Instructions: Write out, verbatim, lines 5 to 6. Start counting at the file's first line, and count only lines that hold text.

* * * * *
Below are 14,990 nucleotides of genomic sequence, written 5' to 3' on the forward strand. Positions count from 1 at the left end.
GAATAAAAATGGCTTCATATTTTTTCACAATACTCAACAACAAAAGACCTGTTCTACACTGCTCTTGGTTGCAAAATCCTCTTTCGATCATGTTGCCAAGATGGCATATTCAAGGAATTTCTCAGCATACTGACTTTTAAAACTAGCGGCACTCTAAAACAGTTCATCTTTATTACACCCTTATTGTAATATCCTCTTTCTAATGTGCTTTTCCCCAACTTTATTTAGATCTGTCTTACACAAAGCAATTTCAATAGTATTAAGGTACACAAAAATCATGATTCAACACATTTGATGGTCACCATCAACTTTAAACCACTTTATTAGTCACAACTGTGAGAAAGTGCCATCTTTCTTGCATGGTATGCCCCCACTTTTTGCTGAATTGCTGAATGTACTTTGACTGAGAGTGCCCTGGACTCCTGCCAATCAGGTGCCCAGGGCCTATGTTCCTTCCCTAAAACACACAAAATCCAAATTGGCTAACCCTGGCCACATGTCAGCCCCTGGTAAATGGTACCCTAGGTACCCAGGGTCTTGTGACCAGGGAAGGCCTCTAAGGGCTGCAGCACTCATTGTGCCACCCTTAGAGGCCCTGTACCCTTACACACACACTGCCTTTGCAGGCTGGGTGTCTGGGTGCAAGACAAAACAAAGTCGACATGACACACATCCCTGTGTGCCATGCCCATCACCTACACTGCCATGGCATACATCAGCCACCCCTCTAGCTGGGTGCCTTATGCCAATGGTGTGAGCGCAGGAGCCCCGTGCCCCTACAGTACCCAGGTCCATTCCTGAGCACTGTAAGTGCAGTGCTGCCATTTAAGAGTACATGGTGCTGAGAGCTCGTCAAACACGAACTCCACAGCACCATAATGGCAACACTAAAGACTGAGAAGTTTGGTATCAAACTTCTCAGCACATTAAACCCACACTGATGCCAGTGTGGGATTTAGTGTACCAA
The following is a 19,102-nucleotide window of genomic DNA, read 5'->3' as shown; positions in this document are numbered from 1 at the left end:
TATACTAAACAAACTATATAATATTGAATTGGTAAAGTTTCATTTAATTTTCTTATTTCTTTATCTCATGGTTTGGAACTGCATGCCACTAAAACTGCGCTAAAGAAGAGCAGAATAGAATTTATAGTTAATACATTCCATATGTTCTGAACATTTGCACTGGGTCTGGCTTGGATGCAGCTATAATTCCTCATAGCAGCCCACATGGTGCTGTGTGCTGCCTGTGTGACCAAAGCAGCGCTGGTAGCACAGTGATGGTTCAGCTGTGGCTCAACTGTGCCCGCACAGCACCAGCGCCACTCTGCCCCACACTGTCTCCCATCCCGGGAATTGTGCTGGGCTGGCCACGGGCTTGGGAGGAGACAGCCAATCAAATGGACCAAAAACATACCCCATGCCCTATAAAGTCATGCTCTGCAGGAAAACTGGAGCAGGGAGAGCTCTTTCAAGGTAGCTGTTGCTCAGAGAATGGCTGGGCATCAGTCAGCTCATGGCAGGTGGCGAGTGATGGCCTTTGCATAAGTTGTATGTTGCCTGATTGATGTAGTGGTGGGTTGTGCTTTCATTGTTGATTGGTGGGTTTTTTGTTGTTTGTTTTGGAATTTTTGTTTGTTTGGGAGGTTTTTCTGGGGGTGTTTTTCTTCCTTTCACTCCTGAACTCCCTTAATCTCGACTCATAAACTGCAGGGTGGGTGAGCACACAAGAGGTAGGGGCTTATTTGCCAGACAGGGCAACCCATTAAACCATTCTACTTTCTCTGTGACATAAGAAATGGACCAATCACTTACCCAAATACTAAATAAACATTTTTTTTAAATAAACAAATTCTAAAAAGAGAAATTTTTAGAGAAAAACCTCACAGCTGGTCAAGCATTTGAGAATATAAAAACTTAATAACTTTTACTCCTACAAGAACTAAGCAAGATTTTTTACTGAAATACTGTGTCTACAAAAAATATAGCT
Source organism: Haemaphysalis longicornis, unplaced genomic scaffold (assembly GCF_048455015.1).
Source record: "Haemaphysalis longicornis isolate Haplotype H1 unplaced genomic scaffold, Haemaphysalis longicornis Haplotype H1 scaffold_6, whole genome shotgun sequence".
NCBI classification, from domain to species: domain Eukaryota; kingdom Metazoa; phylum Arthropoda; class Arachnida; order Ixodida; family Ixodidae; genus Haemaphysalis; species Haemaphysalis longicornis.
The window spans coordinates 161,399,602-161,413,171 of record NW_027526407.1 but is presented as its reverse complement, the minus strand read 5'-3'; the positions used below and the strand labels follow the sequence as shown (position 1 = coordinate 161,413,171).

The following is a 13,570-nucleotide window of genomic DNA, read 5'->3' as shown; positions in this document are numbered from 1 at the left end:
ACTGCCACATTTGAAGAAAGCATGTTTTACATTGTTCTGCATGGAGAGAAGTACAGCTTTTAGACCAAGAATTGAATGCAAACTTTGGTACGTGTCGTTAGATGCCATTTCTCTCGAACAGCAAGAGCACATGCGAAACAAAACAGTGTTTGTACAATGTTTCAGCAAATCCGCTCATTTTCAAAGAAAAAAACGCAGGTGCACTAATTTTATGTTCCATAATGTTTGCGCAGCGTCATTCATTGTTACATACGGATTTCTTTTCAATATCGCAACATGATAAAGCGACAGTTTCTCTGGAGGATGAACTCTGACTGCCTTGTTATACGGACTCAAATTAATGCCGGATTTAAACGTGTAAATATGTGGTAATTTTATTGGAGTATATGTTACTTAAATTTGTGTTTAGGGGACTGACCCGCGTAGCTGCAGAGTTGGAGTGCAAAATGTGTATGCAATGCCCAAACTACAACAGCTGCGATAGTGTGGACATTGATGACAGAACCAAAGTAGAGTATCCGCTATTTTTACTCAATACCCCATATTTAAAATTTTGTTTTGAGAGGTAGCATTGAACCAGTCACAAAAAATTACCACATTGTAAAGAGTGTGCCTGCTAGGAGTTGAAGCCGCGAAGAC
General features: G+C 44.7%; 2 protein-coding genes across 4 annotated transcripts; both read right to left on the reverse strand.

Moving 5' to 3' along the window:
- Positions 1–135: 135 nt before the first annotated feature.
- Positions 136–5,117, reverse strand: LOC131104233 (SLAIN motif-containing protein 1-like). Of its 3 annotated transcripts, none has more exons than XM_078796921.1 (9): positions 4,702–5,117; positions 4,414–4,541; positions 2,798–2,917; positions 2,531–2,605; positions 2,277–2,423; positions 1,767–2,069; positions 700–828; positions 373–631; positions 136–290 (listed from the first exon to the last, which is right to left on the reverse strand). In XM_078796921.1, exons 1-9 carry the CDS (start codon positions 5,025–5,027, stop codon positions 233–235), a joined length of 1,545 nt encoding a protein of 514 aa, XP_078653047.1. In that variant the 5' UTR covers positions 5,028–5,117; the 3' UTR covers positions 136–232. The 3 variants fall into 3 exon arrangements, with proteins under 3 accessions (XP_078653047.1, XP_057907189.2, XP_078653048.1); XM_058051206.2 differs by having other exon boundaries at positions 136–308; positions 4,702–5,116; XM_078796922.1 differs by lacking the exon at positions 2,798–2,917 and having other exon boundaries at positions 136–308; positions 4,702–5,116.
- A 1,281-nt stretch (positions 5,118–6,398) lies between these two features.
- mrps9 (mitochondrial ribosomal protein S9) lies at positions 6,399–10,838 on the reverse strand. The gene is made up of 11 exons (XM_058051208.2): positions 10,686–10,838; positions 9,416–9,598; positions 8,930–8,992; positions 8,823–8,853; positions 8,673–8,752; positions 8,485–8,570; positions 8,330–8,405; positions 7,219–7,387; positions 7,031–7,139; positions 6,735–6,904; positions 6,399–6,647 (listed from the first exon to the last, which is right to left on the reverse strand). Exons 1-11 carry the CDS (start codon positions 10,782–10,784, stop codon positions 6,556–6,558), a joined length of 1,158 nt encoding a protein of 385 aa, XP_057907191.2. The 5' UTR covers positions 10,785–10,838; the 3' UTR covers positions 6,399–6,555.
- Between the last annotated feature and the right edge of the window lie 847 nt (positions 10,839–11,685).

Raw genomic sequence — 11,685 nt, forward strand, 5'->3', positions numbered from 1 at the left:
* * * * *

Source organism: Haemaphysalis longicornis, unplaced genomic scaffold (assembly GCF_048455015.1).
Source record: "Haemaphysalis longicornis isolate Haplotype H1 unplaced genomic scaffold, Haemaphysalis longicornis Haplotype H1 scaffold_6, whole genome shotgun sequence".